Euphoria was written in 1980 and first performed by Peter Maxwell Davies and the Fires of London at the Edinburgh Festival. The work’s title comes from a play by the Scottish writer Marianne Carey and McGuire’s initial plan was to link each of the seven sections of the piece to characters from the play. It is scored for violin, cello, flute/piccolo/alto flute, clarinet/bass clarinet, piano and percussion (marimba, temple blocks and bamboo wind chimes). It starts as a perky, mosaic-like texture full of delightful energy and humor. Stravinsky of the Soldier’s Tale is clearly an influence, but throughout McGuire plays delightful games with the different textures of the music and combinations of instruments, percussions and such. At one point we whirl briefly into what sounds like a cèilidh.
String Trio, written for violin, viola and cello, dates from 1986 and was premiered by the Nash Ensemble at Bracknell’s Wilde Festival. Premiered in the Summer of 1986, the composer talked of it having “a suitable seasonal feel” but it is a very varied and temperamental Summer. It starts with a serious, intense sustained texture disturbed by occasional flurries, developing moments of anger and energy. There are echoes of minimalism at times, and a Scots tune heard in the distance as if a cèilidh was taking place next door whilst something momentous was happening closer at hand; we also get an element of Salm (Gaelic psalm singing) with its unstructured texture based on multiple voices improvising on a single melody. Finally, eatherial harmonics lead to quiet stasis.
The work was inspired by aspects of Sir James Mirrlees’ work in political economics. McGuire gives the four instruments distinct, interweaving lines. There is a seriousness of intent here, and the source material gives no hint of Scots music. Serious though it may be, it is skittish at times before ending in a highly rhythmic fashion, almost as a jazz tango.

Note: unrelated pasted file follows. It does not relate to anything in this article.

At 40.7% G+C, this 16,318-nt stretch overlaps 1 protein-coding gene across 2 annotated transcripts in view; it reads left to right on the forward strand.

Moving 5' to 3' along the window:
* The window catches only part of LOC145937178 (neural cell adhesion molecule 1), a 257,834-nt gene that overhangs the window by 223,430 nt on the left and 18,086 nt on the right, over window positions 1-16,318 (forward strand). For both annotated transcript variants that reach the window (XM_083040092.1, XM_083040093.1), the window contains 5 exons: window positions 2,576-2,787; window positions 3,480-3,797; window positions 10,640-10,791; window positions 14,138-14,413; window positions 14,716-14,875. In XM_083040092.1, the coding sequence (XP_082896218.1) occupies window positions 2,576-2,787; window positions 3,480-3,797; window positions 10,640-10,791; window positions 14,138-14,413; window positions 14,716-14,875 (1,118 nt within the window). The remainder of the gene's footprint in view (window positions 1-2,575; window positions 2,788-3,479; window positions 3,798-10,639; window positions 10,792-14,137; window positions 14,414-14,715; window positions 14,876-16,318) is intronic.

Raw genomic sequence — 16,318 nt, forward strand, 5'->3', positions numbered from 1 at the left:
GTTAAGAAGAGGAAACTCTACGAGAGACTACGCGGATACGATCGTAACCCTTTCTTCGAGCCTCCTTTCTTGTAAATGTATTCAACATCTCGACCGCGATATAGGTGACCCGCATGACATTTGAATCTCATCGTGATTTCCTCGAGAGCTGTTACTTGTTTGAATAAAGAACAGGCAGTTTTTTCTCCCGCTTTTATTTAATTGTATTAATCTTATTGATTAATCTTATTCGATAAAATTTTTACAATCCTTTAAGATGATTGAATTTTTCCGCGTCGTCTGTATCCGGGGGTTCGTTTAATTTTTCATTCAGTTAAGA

Entangled Fortunes, which gives the disc its name, is for violin, clarinet, cello and piano and was commissioned by the wife of Sir James Mirrlees, Emeritus Professor of Political Economy at Cambridge. It was performed, with music by Peter Maxwell Davies, Alexander Goehr and John Woolrich, at a gala concert her husband hosted at Cambridge in 2002. The work was inspired by aspects of Sir James Mirrlees’ work in political economics. McGuire gives the four instruments distinct, interweaving lines. There is a seriousness of intent here, and the source material gives no hint of Scots music. Serious though it may be, it is skittish at times before ending in a highly rhythmic fashion, almost as a jazz tango.
Quintet 2, for violin, cello, flute, clarinet, piano, was commissioned by Lontano, who performed it in 1987. It begins quietly, ominously, full of cries and whispers. McGuire said it “marked a return to more dramatic, atonal music in contrast to my first Quintet (1989).” Throughout McGuire uses the instruments in a mosaic-like texture and the results get very, very intense.
The music gets extremely fine performances from Red Note with unwavering purpose and a clear sympathy with Edward McGuire’s idiom, creating some highly beautiful textures.
Reprinted by permission of Robert Hugill, a contemporary classical composer based in London. Recent performances of his works have included sacred motets, orchestral music and a one-act opera. Click here for his full biography. For more of Mr. Hugill’s classical reviews and interviews, visit Planet Hugill—A World of Classical Music.